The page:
The Elephant Whisperer is the true story of a Conservationist who started a wildlife preserve in South Africa. Early in the story he is asked to take a herd of dangerous elephants who will otherwise be killed. This is at the heart of the story, although by no means the entire story.
This wildlife preserve, Thula Thula, is a place the author refers to numerous times as “Paradise”. By the end of the book we really feel like it is his own little version of Heaven, replete with glorious sunsets, stretches of untamed earth, and the noble creatures that roam there upon. Nevertheless, it is a paradise without God.
Throughout this entire narrative, we see a man who has made his life’s work that of preserving and protecting the wilds of Africa. Here is a man who so reveres wildlife in all its forms, that he abstains from killing a very dangerous snake, even when it slithers into his bedroom. He would rather walk than move his car, because a spider had created a beautiful web on it that morning. Here also is a man who writes tender accounts of his connection with elephants; this connection is tangible in his rehabilitation of them to accept conditioned human contact.
Lawrence Anthony and Graham Spence are gifted storytellers with a Passionate love for Life. Yet, for all of the splendor, and for all of the reverence for creatures great and small, God was the only thing I felt was truly absent in this book. It felt like something was missing, and that was it. To witness all of the beauty and majesty of Africa as detailed in this sincere autobiography, and still not see God, was heartbreaking (if not the turning of a blind eye).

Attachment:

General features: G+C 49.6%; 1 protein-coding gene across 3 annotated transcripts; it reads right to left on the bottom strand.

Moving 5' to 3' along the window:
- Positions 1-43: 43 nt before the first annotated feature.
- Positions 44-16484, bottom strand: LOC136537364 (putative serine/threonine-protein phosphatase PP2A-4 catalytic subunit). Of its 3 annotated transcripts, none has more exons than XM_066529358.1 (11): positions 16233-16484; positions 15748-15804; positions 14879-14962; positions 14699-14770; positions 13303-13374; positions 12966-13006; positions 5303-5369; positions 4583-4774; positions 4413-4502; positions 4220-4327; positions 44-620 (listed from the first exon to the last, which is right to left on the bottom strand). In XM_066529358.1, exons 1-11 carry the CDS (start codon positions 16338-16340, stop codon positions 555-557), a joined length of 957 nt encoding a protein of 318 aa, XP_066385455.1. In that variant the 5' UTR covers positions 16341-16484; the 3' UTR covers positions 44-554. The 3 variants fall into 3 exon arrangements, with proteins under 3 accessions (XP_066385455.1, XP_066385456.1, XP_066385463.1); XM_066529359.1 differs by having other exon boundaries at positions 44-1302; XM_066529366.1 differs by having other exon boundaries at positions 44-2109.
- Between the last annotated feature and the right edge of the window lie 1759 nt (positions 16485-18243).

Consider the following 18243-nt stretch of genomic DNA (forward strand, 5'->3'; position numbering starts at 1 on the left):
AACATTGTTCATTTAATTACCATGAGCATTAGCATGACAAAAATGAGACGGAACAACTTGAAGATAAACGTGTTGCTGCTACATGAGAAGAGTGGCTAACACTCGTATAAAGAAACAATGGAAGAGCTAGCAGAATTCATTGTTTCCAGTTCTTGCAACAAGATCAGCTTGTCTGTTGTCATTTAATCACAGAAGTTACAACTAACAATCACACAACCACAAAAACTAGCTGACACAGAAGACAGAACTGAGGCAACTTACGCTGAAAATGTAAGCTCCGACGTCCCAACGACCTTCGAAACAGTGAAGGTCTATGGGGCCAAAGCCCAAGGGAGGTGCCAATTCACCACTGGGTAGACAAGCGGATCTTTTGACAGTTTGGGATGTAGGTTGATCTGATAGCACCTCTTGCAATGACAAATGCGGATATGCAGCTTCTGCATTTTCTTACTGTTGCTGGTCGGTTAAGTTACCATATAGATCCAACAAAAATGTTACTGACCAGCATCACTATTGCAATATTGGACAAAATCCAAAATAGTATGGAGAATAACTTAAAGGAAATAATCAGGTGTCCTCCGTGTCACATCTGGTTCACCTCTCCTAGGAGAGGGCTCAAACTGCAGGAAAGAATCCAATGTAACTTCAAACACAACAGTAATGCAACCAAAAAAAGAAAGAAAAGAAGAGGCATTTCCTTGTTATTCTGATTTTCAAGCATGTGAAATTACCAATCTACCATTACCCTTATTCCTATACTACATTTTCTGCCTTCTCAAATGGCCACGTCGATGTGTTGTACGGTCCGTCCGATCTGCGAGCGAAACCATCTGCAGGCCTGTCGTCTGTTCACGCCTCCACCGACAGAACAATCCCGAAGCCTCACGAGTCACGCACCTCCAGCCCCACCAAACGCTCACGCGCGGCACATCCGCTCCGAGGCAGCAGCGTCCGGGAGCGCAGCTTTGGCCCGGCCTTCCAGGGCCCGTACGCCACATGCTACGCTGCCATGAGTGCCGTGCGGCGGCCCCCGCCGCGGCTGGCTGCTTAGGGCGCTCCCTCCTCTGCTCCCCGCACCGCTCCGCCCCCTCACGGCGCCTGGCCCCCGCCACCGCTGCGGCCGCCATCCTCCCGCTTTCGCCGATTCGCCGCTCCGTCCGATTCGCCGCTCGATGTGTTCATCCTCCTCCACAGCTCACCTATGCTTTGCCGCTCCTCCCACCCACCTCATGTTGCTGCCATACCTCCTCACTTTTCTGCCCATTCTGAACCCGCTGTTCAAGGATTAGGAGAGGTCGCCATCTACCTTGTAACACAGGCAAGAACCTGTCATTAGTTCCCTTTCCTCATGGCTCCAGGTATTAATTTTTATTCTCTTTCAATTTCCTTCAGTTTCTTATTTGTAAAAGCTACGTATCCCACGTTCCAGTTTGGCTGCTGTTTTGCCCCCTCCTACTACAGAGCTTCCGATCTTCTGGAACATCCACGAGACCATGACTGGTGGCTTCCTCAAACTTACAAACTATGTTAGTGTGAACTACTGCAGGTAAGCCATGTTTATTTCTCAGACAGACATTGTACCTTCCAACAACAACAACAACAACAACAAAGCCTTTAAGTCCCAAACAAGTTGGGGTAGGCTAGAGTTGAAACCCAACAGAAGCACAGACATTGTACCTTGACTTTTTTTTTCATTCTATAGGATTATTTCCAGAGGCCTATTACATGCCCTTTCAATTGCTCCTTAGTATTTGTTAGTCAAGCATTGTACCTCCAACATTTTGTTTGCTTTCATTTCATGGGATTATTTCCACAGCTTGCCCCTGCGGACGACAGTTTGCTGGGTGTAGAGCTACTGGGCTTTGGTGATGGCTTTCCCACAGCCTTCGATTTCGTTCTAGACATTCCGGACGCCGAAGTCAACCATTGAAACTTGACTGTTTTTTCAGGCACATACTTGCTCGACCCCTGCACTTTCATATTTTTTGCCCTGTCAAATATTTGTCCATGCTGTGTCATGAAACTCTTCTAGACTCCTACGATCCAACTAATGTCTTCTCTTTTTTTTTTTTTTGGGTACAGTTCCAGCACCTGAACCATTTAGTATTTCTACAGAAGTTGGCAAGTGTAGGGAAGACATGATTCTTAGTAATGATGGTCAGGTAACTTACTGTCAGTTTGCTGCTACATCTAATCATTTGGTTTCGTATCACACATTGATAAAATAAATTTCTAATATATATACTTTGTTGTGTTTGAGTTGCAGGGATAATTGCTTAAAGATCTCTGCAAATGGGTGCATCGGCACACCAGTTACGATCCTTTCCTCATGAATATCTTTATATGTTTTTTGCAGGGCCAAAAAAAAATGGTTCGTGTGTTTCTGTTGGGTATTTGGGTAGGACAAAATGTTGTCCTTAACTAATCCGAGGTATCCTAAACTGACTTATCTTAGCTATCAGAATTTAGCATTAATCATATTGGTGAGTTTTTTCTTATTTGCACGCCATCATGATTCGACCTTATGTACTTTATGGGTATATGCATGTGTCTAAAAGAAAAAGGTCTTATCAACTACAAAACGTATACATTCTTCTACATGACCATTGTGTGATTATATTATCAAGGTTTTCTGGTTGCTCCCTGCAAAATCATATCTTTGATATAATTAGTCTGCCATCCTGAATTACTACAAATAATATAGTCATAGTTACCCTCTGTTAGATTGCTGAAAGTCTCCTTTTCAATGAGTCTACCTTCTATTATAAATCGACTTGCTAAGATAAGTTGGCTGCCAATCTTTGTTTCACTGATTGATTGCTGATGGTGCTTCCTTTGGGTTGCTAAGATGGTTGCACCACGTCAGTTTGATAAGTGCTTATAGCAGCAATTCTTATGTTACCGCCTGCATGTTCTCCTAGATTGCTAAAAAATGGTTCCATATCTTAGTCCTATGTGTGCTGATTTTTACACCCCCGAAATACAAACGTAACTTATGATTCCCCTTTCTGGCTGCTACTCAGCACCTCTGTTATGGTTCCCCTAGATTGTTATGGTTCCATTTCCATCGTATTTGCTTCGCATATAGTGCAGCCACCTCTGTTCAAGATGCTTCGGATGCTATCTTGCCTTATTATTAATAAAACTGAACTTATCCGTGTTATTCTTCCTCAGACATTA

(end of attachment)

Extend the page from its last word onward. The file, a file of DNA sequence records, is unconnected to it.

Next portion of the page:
Another stellar performance by Simon Vance.
"His disciples came to him and said, “Explain to us the parable of the weeds in the field.”
He answered, “The one who sowed the good seed is the Son of Man. The field is the world, and the good seed stands for the people of the kingdom. The weeds are the people of the evil one, and the enemy who sows them is the devil. The harvest is the end of the age, and THE REAPERS ARE THE ANGELS..
“As the weeds are pulled up and burned in the fire, so it will be at the end of the age. The Son of Man will send out his angels, and they will weed out of his kingdom everything that causes sin and all who do evil. They will throw them into the blazing furnace, where there will be weeping and gnashing of teeth. Then the righteous will shine like the sun in the kingdom of their Father. Whoever has ears, let them hear."
Not sure what this title has to do with the rest of the book. ?
Other than an occasional nod to Christianity, this book is in no other way representative of Christ or Christians. Honor killing/revenge seem to be the underlying emphasis, while the primary thrust of the story seems to be only to survive in a messed up world without losing one's moral compass; The problem I have with that idea, is that the two main characters who illustrate this notion, have their own individual idea about morality. The dichotomy of Individual morals and Christian morals seems irreconcilable. If the author hadn't insisted on creating a connection to Christianity, and then departing from it, it might have carried more weight.